After 22 years in working with pistachios, I have not found any of the methods available for estimating whether the fall and winter chill requirement had been met to be of much help in predicting how the pistachios in the San Joaquin Valley would fare in the upcoming year.
Recently, I had what I am calling a minor epiphany of sorts related to the winter ‘rest period’ or ‘winter chilling’ that I wanted to share. It dawned on me that what many in the industry really want to know is not if fall and winter chilling was adequate or surpassed some threshold. What many really want to know is what their yield will be like at harvest.
To begin the statistical process that might help answer the latter question, I asked a well-known farming operation to share some of their yield data with me and they graciously consented. I obtained CPC yield data from three large orchards, some of which dated back to the mid-1980s.
In short, the objective of this research was to correlate the yield of these orchards with air-temperature records available from some nearby CIMIS stations. For those that want the complete report on this project: the methods used and a discussion of the results (in metric units), the full article is in press and should be available within a few months in the following journal:
Kallsen, C.E. 2017. Temperature-related variables associated with yield of ‘Kerman’ pistachio in the San Joaquin Valley of California. HortScience: In Press.
Rading the full published report is not necessary. I have condensedthe results for this newsletter and developed an Excel spreadsheet that will allow you to estimate your future yields, based on the results of this study.
This research examined Kerman and Peters orchards, only, and the results will be most applicable for Kerman and Peters orchards that are 15 years and older and which are located in the southern San Joaquin Valley.
The model that was developed assumes that crop nutrition, irrigation scheduling and pest control were above average, and that water quality was adequate.
Generally, pistachio is an alternate bearing crop, so it follows that if you want to predict yield for pistachio, the best input variable available is the yield you harvested the previous year. With an alternate bearing crop, almost by definition, if your yield was low last year you can predict it will be higher this year and vice versa.
The objective of this research was to improve the prediction by adding various air temperature variables into the predictive model. A large number of air temperature-related variables were examined that summed or accumulated the number of hours that air temperature was above, below or in between set limit values during discreet calendar periods of time.
For example, one of the many variables entered into the model was the accumulation of the number of hours less than 45 degrees F. from the time period from November 15 through February 15. Most of the variables calculated were rejected in favor of a few that did a better job of predicting yield.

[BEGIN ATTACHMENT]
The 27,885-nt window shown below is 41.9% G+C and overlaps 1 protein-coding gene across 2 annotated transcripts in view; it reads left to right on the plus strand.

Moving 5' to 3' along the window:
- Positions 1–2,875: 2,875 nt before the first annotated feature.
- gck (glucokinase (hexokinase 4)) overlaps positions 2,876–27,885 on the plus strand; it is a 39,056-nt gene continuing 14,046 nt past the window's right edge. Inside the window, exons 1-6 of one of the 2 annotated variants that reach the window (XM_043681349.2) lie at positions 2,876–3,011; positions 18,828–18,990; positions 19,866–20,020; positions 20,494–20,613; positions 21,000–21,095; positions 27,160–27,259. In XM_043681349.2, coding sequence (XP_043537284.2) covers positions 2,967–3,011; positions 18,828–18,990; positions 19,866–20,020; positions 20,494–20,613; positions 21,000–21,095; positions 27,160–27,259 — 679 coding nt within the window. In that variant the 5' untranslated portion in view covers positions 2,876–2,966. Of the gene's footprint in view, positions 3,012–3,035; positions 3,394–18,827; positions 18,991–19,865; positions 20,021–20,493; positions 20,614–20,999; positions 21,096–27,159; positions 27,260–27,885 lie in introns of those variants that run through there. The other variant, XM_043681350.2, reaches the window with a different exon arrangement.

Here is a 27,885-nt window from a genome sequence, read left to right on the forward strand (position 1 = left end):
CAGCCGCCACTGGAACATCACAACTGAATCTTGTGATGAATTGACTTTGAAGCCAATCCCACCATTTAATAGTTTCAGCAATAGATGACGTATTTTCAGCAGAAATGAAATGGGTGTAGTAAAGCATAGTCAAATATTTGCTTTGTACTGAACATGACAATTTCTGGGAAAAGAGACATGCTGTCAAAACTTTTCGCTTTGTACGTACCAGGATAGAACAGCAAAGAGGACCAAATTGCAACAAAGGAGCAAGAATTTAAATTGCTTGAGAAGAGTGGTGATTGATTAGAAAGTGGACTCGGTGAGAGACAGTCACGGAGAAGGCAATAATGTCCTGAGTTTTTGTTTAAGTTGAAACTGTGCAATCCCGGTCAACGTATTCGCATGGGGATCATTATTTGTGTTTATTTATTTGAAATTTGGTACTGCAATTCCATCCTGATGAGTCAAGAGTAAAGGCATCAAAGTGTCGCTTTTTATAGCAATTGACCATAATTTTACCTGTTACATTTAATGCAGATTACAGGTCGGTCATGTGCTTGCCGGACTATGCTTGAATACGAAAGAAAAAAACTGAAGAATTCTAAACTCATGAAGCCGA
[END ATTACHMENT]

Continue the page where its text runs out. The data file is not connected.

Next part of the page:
Identifying The Top Three Or Four Variables
The statistical procedure uses was forward, stepwise multiple regression. The idea was to use this procedure to determine the top three or four variables, in addition to previous yield, that increased our ability to predict yield at harvest time. This objective was achieved by using stringent F thresholds for variable to enter and exit the model, and by using the Durbin-Watson statistic and related statistics to find variables that minimized collinearity in the variables selected for the model.
When the results were in, the regression procedure found the most useful variable for predicting subsequent yield in these older Kerman orchards was previous yield.
As expected, if the preceding season yield was low, subsequent yield was high and vice versa. Interestingly, and not very surprisingly to me based on my previous experience, variables such as accumulated chilling hours and chill portions, as measured during the fall and winter preceding harvest were not very useful in predicting subsequent yield or were negatively correlated with yield in the pooled data from the three Kerman orchards in the San Joaquin Valley that I studied.
The lack of significance of variables that measured chill related accumulations, in combination with the significance of variables that measured warmer temperatures during the fall and winter, suggest that we usually get enough winter chilling but the interruptions of warmer temperatures during the winter and fall, reverse or interrupt the fall and winter ‘rest period’ of the trees.
Of the 30 or more variablesentered into this statistical procedure the following variables were the most powerful in estimating CPC yield (i.e. also called ‘total inshell weight’):
The square of previous season CPC yield (i.e. total inshell weight) in lbs. /acre
The square of accumulated hours greater than or equal to 45 degrees F. and less than or equal to 60 degrees F. as summed from Nov. 15 through Feb. 15.
The accumulated hours greater the 65 degrees F. as summed from Nov. 15 through Feb. 15
The accumulated hours greater than 80 degrees F. as summed from March 20 through April 26.
Previous yield, hours greater that 65 degrees F. from Nov. 15 through Feb. 15, and hours greater than 80 °F. from March 20 through April 26 (roughly the bloom and early nuts set period) were negatively correlated with future yield, while the variable that summed the number of hours between and equal to 45 and 60 °F. was positively correlated to yield.
In hort, if you want a big yield at the upcoming harvest, your best chance is as follows:
- To have had a small yield the previous harvest.
- To accumulate as many hours as possible between 45 and 60 °F. from Nov. 15 through Feb. 15, have no hours greater than 65 °F. from Nov. 15 through Feb. 15 and to have had no hours with temperatures greater than 80 °F. from March 20 through April 26.